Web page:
Only the South Stand is operational for the football, thus meaning there are no turnstiles. Entrance is granted through the aptly named ‘Stadium Fitness’ gym. A guy on reception decided I didn’t look dodgy and directed me past a vending machine. A sharp left turn took me to a kind lady sitting at a table with an array of Widnes pin badges on sale. It remains a mystery why she stored the groundhop stickers underneath the desk like they were a dirty secret, as they were a lot more popular amongst the punters than the badges. Needing to relieve myself, I was directed to go back on myself and into the gym changing rooms. The sight of Mr Moobs (post shower and letting it all hang out) made me wish I’d peed earlier. Needless to say, I didn’t hang around to make small talk or join in with the song he was butchering.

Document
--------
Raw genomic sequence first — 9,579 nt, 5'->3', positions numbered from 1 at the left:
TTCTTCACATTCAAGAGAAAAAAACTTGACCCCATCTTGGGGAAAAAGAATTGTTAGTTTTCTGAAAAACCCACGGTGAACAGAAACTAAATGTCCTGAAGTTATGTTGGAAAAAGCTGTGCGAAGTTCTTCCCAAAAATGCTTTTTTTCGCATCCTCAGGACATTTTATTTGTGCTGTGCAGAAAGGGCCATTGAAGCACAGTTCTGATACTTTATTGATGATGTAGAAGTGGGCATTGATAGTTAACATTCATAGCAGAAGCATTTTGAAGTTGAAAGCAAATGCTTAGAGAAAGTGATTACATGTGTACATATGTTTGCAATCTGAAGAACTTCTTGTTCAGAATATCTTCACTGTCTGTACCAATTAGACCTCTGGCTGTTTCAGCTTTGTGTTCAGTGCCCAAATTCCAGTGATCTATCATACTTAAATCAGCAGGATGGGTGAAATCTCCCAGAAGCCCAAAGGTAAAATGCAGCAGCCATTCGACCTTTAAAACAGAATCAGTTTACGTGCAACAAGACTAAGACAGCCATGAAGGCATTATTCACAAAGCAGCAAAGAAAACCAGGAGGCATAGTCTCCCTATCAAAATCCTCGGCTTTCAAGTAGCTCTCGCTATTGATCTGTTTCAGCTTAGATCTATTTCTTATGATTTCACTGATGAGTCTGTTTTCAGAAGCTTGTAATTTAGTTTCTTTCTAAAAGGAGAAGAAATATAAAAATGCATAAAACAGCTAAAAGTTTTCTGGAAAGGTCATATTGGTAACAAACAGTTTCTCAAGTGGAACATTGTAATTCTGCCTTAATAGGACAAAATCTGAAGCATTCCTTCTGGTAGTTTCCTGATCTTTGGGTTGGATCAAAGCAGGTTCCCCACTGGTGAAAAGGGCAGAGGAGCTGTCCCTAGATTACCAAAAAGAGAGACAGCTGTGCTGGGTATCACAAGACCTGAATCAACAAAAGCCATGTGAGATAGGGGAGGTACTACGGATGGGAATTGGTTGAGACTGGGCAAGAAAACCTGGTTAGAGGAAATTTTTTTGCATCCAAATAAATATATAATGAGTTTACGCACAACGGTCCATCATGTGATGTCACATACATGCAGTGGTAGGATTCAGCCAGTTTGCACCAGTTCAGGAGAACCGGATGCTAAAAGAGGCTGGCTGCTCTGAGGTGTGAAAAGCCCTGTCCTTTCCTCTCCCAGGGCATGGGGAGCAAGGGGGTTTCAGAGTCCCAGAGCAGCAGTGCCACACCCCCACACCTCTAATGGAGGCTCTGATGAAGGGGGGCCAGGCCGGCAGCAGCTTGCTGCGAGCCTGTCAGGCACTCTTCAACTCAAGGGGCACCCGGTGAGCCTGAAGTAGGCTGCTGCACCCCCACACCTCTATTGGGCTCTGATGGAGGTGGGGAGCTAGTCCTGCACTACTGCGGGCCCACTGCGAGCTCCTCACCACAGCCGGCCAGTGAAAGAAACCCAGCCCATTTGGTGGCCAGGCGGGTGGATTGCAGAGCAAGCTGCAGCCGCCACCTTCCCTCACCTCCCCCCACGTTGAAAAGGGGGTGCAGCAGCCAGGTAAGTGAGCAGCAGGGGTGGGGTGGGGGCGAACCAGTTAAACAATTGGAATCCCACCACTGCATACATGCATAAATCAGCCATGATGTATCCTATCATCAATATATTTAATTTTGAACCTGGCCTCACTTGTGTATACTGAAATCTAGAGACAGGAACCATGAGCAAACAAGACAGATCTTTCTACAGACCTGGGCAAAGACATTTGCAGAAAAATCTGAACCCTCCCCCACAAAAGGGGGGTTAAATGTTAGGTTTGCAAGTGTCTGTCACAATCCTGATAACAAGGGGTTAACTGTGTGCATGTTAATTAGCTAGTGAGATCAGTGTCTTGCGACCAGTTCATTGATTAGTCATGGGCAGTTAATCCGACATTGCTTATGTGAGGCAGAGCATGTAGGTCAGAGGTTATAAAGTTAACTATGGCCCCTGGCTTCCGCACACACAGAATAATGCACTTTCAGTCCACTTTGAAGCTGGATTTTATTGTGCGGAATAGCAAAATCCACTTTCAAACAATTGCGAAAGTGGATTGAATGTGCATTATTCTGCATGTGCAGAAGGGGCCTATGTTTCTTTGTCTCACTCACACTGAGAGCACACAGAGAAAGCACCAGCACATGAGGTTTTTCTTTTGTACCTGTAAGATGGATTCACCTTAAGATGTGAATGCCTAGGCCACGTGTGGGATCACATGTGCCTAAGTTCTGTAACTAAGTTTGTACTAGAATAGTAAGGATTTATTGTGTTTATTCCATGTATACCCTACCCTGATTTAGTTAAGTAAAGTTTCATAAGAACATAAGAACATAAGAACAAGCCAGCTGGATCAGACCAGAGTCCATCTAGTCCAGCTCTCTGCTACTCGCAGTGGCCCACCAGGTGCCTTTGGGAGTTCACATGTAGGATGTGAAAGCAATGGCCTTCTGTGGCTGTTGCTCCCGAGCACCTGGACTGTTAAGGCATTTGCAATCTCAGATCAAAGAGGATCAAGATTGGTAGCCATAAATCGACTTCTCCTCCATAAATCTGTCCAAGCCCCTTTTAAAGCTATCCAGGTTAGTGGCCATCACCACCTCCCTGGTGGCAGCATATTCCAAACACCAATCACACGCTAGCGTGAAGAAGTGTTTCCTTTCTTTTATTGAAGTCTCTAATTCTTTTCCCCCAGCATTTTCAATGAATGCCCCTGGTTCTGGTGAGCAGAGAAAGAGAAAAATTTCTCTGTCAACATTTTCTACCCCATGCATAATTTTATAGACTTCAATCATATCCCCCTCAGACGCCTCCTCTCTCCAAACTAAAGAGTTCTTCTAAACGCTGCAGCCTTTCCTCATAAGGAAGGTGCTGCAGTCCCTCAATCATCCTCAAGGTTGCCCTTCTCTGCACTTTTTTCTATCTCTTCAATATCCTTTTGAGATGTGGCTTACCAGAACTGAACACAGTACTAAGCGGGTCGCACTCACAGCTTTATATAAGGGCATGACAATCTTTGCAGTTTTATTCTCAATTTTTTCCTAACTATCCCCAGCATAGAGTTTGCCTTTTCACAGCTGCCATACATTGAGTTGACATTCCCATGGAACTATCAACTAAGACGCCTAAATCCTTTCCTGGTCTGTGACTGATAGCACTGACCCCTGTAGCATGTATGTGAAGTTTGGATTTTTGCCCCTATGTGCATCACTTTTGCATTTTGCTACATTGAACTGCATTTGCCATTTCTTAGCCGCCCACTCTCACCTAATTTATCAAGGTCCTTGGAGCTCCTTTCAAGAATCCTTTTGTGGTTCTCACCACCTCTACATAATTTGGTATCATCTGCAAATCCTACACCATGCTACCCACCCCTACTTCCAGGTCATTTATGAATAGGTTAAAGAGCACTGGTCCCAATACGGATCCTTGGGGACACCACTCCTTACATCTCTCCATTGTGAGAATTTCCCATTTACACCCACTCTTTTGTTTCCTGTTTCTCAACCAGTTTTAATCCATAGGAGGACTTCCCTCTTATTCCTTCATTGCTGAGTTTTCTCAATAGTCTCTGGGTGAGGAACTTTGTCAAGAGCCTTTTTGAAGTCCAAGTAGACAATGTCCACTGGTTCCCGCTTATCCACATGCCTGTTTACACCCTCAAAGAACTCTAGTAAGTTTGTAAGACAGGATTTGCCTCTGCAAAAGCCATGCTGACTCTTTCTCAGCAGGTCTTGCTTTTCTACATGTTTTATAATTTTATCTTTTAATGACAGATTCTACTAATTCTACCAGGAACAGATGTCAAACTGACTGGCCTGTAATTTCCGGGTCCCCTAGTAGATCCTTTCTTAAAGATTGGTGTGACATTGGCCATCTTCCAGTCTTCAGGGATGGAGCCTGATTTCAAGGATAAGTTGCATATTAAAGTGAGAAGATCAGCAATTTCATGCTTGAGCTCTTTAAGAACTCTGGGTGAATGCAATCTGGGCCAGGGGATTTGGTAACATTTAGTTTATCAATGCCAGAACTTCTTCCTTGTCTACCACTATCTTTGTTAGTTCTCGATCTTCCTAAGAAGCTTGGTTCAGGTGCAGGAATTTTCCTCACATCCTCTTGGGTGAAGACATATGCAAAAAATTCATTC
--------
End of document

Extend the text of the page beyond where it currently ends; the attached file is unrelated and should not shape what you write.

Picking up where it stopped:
The search for a pie to relieve the trauma led me to the ‘Legends’ bar. Too bad for me, they weren’t on sale. The barman said all food went on sale at 8pm and I was curtly told to come back at half time. That made little to no sense. A healthy crowd of 131 were on show and necessitated the need for several stewards to basically have a night off. Four excitable kids raced to the front of the stand and one steward lapped up the attention by walking past and slapping hands with his ‘fans.’
The use of an artificial pitch has divided opinion, although I’m a fan if the surface is going to be used regularly for a multitude of sports. It’s also handy when winter comes calling, particularly at this level of the football pyramid.
Teamsheets were available to anyone who required them. Although the squad lists were printed on the back of the programme, it made it easier to marry up the names to the numbers on display. Most fans were in the same boat, given the fact that Widnes had overhauled all bar three of their squad over the summer. It was very much like going back to your first day at school where everyone was getting acquainted.